If you were ever even slightly famous, and now you're dead, look out. Somebody may use you as the excuse for a TV movie. The best advice for stars today, such as they are, is, tie up the rights to your life this minute so you can never be sunk into something as grubby as "The Jayne Mansfield Story," a pink flamingo of a CBS movie at 9 tonight on Channel 9.

Producers of this particular strain of movie virus use specific, if dubiously accurate, incidents from real people's lives in order to extend the careers of melodramatic cliches that have been around longer than Ronald Reagan. Poor Jayne, popular dumb blond of the '50s, was really a serious actress who fell victim to her own publicity, according to the script of the film. When she starts sloshing booze at 11 a.m., you know that the skids are only a commercial or two away.

Writers Charles Dennis and Nancy Gayle ferret out the exploitable hokum in Mansfield's life, or published accounts of it, and kick around a few bromides about sex symbols and dumb blondism to justify this intrusion. They concoct a tale not even an idiot would bother telling -- and what does that make director Dick Lowry? -- beginning and ending it with Mansfield's death in a car accident in 1967.

The project is doubly doomed by the casting of Loni ("WKRP") Anderson as Mansfield, a role not only physically but intellectually beyond her, and that's saying something. Her squeals and peeps as the public Mansfield, and her sobs and wails as the private Mansfield, can't be said to ring even remotely true. But then how true could anyone ring while sitting in a bathtub drinking champagne and shouting out, "Get me the Playboy mansion! I want to talk to Hugh Hefner!"

Not even the telephones ring true in camp as limp as this.

The film notes the passing of the dumb blond from popular culture, but it doesn't mention that in the '70s, actresses like Anderson, and Suzanne Somers, the definitive zero, would bring it back again on television. Women's lib can't kill it, but the species may be tolerated because we now have male dumb blonds as well. And, as John Davidson regularly proves, they don't even have to be blond.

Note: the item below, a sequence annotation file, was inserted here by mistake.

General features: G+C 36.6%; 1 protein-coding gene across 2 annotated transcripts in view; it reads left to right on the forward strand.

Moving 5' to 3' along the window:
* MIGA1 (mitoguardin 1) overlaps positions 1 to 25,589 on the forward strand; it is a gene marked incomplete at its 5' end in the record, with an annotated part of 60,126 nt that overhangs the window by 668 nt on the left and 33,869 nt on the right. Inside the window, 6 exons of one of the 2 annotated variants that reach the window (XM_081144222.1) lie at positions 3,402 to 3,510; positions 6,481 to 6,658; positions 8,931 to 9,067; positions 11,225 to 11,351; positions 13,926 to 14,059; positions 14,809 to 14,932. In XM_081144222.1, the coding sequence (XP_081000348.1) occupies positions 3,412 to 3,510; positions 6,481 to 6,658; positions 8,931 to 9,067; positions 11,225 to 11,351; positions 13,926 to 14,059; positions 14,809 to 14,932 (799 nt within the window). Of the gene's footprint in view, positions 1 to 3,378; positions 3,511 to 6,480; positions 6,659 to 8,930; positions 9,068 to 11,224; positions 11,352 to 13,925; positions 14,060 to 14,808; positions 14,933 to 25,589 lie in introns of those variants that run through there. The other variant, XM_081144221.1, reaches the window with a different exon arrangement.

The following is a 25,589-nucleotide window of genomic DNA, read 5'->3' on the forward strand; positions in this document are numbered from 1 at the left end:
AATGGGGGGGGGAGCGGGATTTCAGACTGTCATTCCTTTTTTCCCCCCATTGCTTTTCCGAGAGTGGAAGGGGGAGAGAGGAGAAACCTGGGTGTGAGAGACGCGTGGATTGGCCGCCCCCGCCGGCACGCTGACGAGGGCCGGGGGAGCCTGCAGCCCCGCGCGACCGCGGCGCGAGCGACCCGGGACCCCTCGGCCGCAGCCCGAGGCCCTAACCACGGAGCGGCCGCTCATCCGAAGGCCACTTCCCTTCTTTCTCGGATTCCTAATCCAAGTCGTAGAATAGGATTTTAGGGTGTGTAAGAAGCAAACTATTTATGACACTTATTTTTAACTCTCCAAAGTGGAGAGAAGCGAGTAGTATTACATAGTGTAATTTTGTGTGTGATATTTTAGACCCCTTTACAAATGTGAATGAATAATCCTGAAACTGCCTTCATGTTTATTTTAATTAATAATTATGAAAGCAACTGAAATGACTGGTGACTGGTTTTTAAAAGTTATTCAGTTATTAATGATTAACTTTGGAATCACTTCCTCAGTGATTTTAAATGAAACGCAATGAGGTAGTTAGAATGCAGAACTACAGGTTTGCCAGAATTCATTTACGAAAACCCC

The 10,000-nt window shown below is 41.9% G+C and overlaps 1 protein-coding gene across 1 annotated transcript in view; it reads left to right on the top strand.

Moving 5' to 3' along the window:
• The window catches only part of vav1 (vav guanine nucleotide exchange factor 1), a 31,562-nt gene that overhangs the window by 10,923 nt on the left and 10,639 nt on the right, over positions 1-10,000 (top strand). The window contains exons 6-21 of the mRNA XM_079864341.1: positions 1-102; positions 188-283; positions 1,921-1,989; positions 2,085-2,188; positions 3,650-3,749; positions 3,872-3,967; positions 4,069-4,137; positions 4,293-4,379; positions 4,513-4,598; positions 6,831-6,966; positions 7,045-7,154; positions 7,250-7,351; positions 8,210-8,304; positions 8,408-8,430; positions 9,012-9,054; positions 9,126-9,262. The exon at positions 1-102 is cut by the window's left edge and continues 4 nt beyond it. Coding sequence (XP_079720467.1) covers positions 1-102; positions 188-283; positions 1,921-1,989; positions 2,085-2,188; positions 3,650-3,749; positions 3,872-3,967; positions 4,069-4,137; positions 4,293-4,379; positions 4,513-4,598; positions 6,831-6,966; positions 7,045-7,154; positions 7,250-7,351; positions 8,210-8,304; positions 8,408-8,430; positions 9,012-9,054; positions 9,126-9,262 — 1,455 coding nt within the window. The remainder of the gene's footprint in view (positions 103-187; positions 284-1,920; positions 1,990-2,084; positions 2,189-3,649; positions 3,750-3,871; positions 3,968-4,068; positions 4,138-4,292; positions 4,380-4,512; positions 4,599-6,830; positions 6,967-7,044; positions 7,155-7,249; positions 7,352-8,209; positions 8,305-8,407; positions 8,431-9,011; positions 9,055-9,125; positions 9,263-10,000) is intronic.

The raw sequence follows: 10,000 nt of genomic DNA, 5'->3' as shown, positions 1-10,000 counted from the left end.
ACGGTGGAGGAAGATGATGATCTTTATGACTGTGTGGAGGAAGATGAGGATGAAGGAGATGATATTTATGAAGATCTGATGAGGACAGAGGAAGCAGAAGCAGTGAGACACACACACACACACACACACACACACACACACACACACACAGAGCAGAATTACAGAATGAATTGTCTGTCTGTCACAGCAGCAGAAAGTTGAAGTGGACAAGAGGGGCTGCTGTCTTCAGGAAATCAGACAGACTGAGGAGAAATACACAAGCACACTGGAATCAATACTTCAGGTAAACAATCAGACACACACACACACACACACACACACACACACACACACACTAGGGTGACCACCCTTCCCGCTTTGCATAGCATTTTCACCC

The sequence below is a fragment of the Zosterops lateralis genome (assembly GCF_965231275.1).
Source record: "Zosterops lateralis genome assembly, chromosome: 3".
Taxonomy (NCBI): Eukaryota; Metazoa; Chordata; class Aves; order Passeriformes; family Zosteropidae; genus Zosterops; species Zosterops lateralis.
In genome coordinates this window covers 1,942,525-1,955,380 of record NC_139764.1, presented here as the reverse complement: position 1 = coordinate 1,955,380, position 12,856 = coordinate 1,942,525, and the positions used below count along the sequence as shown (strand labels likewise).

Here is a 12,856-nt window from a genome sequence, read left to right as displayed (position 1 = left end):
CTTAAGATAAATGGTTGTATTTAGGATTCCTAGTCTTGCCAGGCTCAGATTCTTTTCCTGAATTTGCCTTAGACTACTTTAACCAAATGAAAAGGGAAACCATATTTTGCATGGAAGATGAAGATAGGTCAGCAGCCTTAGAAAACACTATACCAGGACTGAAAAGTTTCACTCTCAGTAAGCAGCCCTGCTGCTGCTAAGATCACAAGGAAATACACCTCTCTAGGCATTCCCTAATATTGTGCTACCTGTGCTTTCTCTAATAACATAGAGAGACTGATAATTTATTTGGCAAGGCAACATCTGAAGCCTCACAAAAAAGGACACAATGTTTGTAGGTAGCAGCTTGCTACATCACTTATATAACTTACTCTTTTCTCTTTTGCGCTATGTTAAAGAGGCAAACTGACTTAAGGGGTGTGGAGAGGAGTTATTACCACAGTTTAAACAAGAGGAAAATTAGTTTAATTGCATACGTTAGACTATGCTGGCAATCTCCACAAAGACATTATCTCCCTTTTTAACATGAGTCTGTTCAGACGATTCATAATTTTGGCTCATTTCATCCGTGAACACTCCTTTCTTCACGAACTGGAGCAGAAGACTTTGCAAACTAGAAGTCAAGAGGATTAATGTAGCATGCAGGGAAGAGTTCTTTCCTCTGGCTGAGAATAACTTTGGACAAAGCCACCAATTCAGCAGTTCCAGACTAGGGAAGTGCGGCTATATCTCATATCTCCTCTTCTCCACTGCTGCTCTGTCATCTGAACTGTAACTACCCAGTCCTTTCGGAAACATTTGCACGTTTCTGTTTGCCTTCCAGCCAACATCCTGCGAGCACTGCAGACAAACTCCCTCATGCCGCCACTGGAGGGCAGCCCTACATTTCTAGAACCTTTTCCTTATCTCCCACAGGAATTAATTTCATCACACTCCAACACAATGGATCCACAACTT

The unintentional point of this shoddy Alan ("That's Incredible!") Landsburg Production is that blond bombshells used to be more fun. For dramatic conflict, it can't supply much more than that hoary old groan about the sex object who really wants to be taken seriously .

G. D. Spradlin projects his usual surly menace as a ruthless but probably fictitious 20th Century-Fox executive. The big meanie won't let Jayne play Hamlet, or something, and this constrains her thespic juices. "I'll just sell the cheesecake until I'm famous," she says. "I'll play the game." And later she vows to peddle her epidermis on the silver screen "until I'm a household name. Then they'll give me the scripts I want."

Just once, particularly so soon after that phony-baloney Marilyn Monroe biography on ABC, it would be refreshing to see a movie about a sex bomb who didn't aspire to The Classics, who just liked being paraded in public. Someone like -- well, someone like Arnold Schwarzenegger, who gives the movie a certain lunkheaded charm with his fractured phonetic line readings in the role of Mickey Hargitay, Mansfield's muscle-boy husband.

Bruce the Shark was more expressive than the stilted but somehow amiable Arnold, who starts the movie on the phone with his ex-beloved just before the fatal crash. She is promising reform and he says, "Jayne, we've been tru dis before." Much later when Jayne has accepted a part in a low-budget movie as her career, among other things, sags, Arnold delivers perhaps his most searingly emotional speech: "This picture -- 'Las Vegas Hillbillies.' Why, Jayne?"

One is reminded of Oscar Levant's famous remark about the movie "Samson and Delilah," with Victor Mature and Hedy Lamarr; Levant said he didn't care for pictures in which the leading man had larger breasts than the leading lady. Stuffed into slinky dresses and pink Cadillacs and topped with a gob of platinum blond, Anderson doesn't resemble Mansfield so much as as she does the redoutable Divine, transvestite star of underground filmmaker John Walters' scandalous oeuvre.

Anderson's acting range suggests this is not really the movie biography she was meant for. She'd be more at home in "The Mitzi Gaynor Story," though if Mitzi and her lawyer have any smarts, they'll take pains to make any such venture nothing less than recklessly actionable. "Mansfield" should serve as fair warning to the famous but mortal. In the nearly immortal words of Arnold Schwarzenegger: "Oh, dat's reedickaloose."